Spacecraft seek climate clarity

Some of the gaping holes that exist in our understanding of the Earth's atmosphere will be answered by two new satellites launched on Friday.

The Cloudsat and Calipso missions will study how clouds and aerosols (fine particles) form, evolve and affect our climate, the weather and air quality.

Scientists say knowledge gaps in such areas severely hamper their ability to forecast future climate change.

Different types of cloud, for example, can help cool or warm the planet.

"We will be making the key observations that address this problem," said Dr Graeme Stephens, the Cloudsat principal investigator from Colorado State University, US.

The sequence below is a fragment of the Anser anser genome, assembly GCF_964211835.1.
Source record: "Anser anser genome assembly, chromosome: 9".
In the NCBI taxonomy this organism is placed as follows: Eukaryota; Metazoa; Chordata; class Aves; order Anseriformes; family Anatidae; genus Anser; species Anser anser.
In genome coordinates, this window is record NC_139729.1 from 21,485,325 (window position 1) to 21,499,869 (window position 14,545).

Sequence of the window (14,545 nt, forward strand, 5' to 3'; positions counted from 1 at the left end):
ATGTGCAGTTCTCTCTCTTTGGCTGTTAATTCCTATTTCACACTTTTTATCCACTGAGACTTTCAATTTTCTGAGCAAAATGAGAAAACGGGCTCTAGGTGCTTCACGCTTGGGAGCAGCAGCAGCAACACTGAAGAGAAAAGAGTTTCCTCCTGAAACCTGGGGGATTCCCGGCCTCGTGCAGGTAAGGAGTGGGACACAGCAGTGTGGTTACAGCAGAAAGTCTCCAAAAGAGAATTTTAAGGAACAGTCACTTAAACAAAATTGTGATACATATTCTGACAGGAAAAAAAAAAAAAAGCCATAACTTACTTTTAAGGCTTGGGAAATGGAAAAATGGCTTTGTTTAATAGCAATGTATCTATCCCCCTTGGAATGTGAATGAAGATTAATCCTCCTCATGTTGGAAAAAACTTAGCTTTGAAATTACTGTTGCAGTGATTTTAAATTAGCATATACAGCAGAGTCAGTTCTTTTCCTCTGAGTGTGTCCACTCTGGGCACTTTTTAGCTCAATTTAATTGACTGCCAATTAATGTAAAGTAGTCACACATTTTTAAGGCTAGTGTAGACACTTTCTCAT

The US space agency (Nasa) satellites were launched from the Vandenberg Air Force Base in California at 1002 GMT, after a week of delays due to technical problems and unfavourable wind conditions.

They have been put in a 705km (438 miles) circular, sun-synchronous polar orbit, where they will fly in formation just 15 seconds apart.The spacecraft are part of an Earth-observation constellation Nasa calls the "A-Train".